Grab your waders, Minnesota, it’s going to get wet.

If the weather turns warm and wet in coming weeks, flooding along the Mississippi River could reach levels not seen in the Twin Cities in more than a half century, a National Weather Service (NWS) meteorologist said Friday.

Speaking at a flood briefing in St. Paul attended by Sen. Amy Klobuchar and Gov. Tim Walz, meteorologist Dan Luna pointed to a map showing a 15 percent or greater chance of major flooding along the Mississippi, Minnesota, St. Croix and Red Rivers this spring.

“Just for a little context here, at St. Paul, there’s a 15 percent chance we could see levels as high or higher than what we saw in 1965 — which is the flood of record,” Luna said, before adding a note of optimism.

“We had similar numbers — not to get everybody alarmed — in 2013, and we had the perfect melt in 2013 so we never saw major flooding in most places.”

That’s the nature of flood forecasting. It’s affected by air temperature, soil moisture, snow, rain and topography. But this year, it’s a no-brainer.

“We will see spring flooding. There is no doubt about it,” Luna said.

A perfect melt occurs when temperatures rise above freezing during the day, then drop slightly below freezing at night to constrain drainage into the rivers, Luna said. If there’s a fast melt, where daytime temperatures shoot into the 50s and drop only into the 40s at night, “most likely we will see flooding everywhere,” he said. Add an inch or more of rain to that scenario and Minnesota could see “terrible flooding” statewide.

Luna said Minnesota is in the midst of one of the wettest decades ever. The state set a record for precipitation last year; the previous record was set in 2016.

Although a recent rainstorm and warmer weather have melted a lot of the snow, Luna said, the runoff is sitting on top of frozen ground with nowhere to go, and there’s still between 3½ and 7 inches of water left in the snowpack.

Fortunately, the forecast for the next week or so looks favorable for a slow melt. Beyond that, forecasting lacks accuracy.

But even if Minnesota experiences ideal melt conditions for a while, Luna said, the threat of flooding will persist through April and possibly into May because there’s so much snow on the ground across the river basins.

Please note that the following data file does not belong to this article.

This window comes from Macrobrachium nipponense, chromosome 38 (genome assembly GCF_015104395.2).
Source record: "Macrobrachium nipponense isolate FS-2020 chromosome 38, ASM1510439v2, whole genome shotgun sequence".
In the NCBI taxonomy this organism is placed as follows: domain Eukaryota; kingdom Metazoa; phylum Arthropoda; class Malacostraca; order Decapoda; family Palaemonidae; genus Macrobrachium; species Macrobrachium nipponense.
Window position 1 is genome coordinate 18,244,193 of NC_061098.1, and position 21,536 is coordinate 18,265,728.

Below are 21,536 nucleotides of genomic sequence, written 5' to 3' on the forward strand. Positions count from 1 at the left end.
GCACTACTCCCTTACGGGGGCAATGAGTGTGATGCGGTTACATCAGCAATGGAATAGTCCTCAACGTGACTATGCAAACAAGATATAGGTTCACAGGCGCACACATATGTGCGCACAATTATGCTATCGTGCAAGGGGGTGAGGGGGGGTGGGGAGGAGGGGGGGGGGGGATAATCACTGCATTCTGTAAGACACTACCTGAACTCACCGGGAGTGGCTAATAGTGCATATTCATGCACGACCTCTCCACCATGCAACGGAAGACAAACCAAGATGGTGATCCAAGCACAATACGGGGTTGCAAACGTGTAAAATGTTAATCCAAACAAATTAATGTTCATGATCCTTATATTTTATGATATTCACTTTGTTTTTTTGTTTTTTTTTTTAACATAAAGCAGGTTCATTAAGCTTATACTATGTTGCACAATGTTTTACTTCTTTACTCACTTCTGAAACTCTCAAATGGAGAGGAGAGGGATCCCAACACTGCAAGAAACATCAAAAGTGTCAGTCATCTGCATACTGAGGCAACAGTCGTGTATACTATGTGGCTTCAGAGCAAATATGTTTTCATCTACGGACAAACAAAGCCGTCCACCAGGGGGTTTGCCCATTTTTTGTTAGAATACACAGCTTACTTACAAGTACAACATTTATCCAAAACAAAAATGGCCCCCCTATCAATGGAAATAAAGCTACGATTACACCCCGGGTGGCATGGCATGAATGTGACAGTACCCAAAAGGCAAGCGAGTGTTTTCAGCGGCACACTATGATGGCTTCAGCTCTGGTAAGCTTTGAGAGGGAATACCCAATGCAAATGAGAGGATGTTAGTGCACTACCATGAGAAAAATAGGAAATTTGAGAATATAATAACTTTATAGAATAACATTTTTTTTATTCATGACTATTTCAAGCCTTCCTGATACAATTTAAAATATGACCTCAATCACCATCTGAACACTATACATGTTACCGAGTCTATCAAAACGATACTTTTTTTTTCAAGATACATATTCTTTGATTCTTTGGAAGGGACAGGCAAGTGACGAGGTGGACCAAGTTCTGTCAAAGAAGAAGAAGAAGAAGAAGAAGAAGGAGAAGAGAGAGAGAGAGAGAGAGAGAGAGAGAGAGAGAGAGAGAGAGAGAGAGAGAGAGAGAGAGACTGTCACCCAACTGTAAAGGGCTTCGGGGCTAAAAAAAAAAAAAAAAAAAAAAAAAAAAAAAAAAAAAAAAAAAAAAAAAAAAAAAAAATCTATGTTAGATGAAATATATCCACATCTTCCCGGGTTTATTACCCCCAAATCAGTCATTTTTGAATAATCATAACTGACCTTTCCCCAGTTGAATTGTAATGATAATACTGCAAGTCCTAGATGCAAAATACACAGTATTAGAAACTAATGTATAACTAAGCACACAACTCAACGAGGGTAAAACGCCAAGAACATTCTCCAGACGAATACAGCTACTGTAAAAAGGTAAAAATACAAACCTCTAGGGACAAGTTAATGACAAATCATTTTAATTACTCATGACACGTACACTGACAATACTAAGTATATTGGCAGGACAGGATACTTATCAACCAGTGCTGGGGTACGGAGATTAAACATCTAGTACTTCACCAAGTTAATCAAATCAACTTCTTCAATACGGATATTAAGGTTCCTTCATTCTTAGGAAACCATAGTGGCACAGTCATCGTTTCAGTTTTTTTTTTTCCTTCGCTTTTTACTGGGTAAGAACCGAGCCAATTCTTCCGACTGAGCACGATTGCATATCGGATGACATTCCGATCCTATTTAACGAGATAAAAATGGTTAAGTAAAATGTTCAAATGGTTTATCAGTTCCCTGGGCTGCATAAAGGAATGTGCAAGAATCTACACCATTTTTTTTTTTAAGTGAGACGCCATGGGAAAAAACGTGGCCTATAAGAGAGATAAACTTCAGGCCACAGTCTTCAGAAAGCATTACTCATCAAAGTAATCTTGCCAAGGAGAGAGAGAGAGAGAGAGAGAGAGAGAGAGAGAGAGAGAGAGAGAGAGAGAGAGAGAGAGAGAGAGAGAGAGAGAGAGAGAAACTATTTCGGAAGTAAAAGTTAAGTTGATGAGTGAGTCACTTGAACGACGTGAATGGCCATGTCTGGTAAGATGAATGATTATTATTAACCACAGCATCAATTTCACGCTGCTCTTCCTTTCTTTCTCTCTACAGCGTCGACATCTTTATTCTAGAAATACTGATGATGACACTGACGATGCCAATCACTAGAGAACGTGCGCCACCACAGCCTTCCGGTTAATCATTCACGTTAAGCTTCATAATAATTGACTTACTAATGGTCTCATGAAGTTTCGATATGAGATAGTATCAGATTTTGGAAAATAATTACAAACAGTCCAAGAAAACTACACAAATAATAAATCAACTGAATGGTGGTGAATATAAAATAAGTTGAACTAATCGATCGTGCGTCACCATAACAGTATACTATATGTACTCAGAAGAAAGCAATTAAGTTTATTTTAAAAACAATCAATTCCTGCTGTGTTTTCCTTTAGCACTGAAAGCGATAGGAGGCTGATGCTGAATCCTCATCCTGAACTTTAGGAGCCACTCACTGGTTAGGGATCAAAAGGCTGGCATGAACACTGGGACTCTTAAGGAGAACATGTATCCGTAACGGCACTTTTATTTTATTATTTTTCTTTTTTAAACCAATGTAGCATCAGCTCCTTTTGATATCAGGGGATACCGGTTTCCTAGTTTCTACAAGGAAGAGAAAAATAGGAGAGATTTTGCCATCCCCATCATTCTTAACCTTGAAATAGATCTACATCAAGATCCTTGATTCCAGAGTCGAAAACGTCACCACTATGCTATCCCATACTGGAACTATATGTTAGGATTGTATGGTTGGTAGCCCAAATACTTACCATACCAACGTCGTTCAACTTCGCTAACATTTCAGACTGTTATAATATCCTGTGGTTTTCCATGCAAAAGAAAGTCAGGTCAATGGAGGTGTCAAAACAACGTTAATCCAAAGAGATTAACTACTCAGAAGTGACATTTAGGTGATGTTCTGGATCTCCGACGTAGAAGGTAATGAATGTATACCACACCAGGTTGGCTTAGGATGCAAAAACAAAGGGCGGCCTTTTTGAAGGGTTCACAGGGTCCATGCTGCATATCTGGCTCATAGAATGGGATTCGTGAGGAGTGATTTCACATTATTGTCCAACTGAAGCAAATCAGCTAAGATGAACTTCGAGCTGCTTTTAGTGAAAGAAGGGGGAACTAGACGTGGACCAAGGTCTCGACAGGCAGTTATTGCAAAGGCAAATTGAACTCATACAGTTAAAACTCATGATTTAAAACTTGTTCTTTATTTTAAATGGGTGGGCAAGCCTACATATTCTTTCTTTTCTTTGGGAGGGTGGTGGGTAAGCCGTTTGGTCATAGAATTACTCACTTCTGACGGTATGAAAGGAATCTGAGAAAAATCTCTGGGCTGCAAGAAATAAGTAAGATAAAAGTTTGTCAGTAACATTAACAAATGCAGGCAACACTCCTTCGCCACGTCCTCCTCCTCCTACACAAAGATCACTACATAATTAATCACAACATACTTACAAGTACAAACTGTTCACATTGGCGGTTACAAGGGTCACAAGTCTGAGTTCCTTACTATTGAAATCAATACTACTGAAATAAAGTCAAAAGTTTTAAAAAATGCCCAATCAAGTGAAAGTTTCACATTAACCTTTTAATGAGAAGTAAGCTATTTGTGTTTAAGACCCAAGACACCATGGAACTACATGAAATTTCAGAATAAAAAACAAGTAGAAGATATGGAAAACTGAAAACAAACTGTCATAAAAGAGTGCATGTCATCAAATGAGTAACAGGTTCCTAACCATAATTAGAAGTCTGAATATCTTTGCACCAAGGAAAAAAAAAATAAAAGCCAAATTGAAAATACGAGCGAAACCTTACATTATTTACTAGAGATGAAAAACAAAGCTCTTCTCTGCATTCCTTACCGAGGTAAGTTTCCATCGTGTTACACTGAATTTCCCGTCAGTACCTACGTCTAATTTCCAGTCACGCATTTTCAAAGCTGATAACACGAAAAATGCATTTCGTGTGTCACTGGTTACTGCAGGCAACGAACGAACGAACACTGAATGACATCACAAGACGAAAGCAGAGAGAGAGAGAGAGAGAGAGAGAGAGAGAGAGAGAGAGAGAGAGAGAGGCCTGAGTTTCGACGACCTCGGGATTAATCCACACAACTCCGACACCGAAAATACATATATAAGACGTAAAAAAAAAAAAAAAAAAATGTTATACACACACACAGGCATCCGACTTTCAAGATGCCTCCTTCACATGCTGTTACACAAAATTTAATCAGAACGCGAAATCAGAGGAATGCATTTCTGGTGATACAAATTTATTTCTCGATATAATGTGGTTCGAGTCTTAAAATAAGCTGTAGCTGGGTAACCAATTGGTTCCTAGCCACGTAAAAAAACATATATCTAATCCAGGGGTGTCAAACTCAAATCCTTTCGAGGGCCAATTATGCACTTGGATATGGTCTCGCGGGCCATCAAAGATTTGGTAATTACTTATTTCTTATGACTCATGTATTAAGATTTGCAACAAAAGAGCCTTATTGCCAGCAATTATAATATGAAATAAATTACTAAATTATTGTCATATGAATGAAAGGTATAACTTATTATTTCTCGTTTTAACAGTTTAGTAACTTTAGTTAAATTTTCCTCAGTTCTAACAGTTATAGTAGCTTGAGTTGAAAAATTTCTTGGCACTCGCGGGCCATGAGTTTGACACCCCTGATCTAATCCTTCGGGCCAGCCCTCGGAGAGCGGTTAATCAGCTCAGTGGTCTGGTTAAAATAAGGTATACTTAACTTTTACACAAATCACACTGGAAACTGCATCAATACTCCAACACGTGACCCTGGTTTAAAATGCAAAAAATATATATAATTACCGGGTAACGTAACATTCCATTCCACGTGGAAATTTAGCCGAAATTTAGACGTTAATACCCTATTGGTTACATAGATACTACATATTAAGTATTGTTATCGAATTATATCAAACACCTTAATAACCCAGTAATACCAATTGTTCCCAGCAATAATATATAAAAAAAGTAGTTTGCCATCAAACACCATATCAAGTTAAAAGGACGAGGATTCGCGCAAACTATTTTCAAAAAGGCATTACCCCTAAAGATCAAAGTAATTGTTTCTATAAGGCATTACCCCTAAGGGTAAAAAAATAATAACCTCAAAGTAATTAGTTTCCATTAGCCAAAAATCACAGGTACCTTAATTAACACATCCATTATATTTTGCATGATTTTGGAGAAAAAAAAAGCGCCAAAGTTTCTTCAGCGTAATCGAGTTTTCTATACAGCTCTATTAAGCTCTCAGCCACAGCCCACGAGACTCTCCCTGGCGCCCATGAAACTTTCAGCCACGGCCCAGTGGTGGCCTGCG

Guard ready to help

Friday’s briefing was convened by the Minnesota Department of Public Safety (DPS). Besides Walz, Klobuchar and Luna, others attending were Reps. Betty McCollum and Jim Hagedorn; Col. Sam Calkins, commander of the St. Paul District of the U.S. Army Corps of Engineers; Joe Kelly, director of the DPS division of Homeland Security and Emergency Managment; Phil Hansen, CEO of the American Red Cross-Minnesota Region, Ceil Strauss, floodplain manager with the Minnesota Department of Natural Resources; and Lt. Gov. Peggy Flanagan.

Walz said that local, state and federal authorities are coordinating flood mitigation efforts, adding that he already has authorized the National Guard to be prepared to assist, if needed.

“We have never seen a winter like this one,” Klobuchar said.

She said improvements have been made over the years on how state and federal agencies handle flood relief, but there still is a bureaucracy to wade through. A state must have $7.96 million in damages to trigger federal disaster aid, she said, and then each county must show damages of $3.78 per capita to qualify. If that happens, federal aid will pay 75 percent of the damages. If counties don’t meet the threshold, however, they still might get state money, she said.

“We hope we won’t be qualifying for federal funding because that would mean we don’t have as much damage,” Klobuchar added.

Kelly said the last time Minnesota had a major spring flood was 2011. At present, the state is mostly seeing localized snowmelt flooding, he said, but the main flooding event will come from the rivers.

The city of Jordan, for example, is dealing with an ice dam in a creek that backed up and prompted the voluntary evacuation Thursday of 300 households from the Valley Green mobile home park.

Officials were unsuccessful in removing the dam with a backhoe Friday, City Administrator Tom Nikunen said, but the dam seemed to be shifting late in the day.

“Like it or not, we’re in the land of 10,000 lakes and every once in a while, the water turns on us,” Kelly said.

The NWS Friday also reported minor flooding along the Zumbro River in Goodhue and Wabasha counties. Other areas experiencing minor flooding included the Cannon River in Northfield, the Redwood River in Marshall and the Cedar River in Mower County.

“The main problem has been ice jamming combined with the increased runoff we had with the rain and the snow melt over the last 48 hours,” said Tyler Hasenstein, an NWS meteorologist in Chanhassen.

Other than that, the biggest problems Kelly said he’s seen are township roads. Add a bit of rain, he said, “and they’re mush.”

Calkins said he declared a flood emergency on Monday, authorizing the Army Corps of Engineers in Minnesota to help where they’re needed. He sent eight engineers out on the Red and Minnesota rivers. They also have gone to Stillwater, Afton and Winona.

The corps also has been draining reservoirs so they will have maximum storage capacity when the big meltdown arrives, which Calkins estimated would come sometime in the next two to four weeks. He said Minnesota towns are better prepared than ever to deal with a flood because they’ve put so much money and time into mitigation projects and training.